PITTSBURGH (KDKA) — Mail-in ballots for Allegheny County voters are expected to go out soon in the mail.

This primary ballot has lots of county, school, and municipal candidates. One race has attracted over three dozen candidates.

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When Allegheny County voters get their ballot, most will see 39 candidates running for nine openings on the Court of Common Pleas. Many names will be unfamiliar.

“These are some of the most important votes you can make,” Elizabeth Hughes, president of the Allegheny County Bar Association, told political editor Jon Delano on Thursday.

Judges can affect whether you get custody of your children in a family case, get fair treatment in a civil case, or whether you are jailed or go free in a criminal case.

“These are real-life issues that judges decide every day, and people don’t realize how important it is until you have a need to be in front of these and you are looking for fairness and justice,” says Hughes.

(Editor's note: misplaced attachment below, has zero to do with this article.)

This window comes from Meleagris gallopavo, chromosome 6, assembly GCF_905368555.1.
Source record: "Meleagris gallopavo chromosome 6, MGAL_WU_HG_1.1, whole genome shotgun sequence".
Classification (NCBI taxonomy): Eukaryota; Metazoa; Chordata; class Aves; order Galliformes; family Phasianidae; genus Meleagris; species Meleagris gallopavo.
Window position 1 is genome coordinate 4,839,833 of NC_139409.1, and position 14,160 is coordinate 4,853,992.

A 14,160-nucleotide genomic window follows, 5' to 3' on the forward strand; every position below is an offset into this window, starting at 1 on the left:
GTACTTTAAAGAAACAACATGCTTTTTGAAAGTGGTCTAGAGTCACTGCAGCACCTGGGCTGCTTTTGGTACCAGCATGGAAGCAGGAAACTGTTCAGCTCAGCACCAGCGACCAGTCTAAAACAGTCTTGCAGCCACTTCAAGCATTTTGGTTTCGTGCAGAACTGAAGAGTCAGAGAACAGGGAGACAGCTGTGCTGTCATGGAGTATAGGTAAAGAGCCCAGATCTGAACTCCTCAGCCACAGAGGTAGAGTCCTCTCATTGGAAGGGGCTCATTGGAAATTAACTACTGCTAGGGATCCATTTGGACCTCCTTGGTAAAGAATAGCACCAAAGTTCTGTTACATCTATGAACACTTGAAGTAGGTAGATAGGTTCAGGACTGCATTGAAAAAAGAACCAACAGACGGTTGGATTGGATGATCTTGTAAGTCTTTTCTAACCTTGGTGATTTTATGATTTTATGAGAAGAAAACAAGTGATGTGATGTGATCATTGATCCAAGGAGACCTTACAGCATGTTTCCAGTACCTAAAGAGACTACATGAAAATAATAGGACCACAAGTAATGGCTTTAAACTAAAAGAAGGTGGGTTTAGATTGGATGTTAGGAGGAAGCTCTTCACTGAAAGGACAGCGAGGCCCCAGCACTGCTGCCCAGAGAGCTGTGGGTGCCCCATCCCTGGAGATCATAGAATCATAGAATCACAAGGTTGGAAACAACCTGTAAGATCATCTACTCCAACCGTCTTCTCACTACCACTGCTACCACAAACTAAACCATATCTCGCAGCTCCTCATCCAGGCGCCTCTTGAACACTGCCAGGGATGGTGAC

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Duquesne University law professor Joe Mistick says when voters don’t know the candidates, they often use old-fashioned ways to may their choices.

“People might vote based upon ethnicity. They could vote based upon the municipality where the candidate is from. They want somebody local rather than from the other end of the county. Sometimes gender is how people vote,” says Mistick.

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Shared ethnic backgrounds, hometowns and gender are some ways to vote, and then there’s ballot position, leading some to, says Mistick, “cast votes for the first nine you find on the ballot.”

That’s not always smart if it ignores background, skills and issues.

This year, many organizations, political parties, labor unions and ideological groups have endorsed candidates for judge.

“With this many candidates, those endorsements from those various groups could make a very big difference this year,” notes Mistick.

Hughes says that the ACBA’s Judiciary Committee interviewed the judicial candidates who applied, rated 11 as “Highly Recommended,” and posted online all the candidates’ resumes and answers to questions.

Her advice to voters?

“Be thoughtful and do your research. Do your homework. This is super important,” Hughe said.

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Here is the link to the Bar Association’s ratings.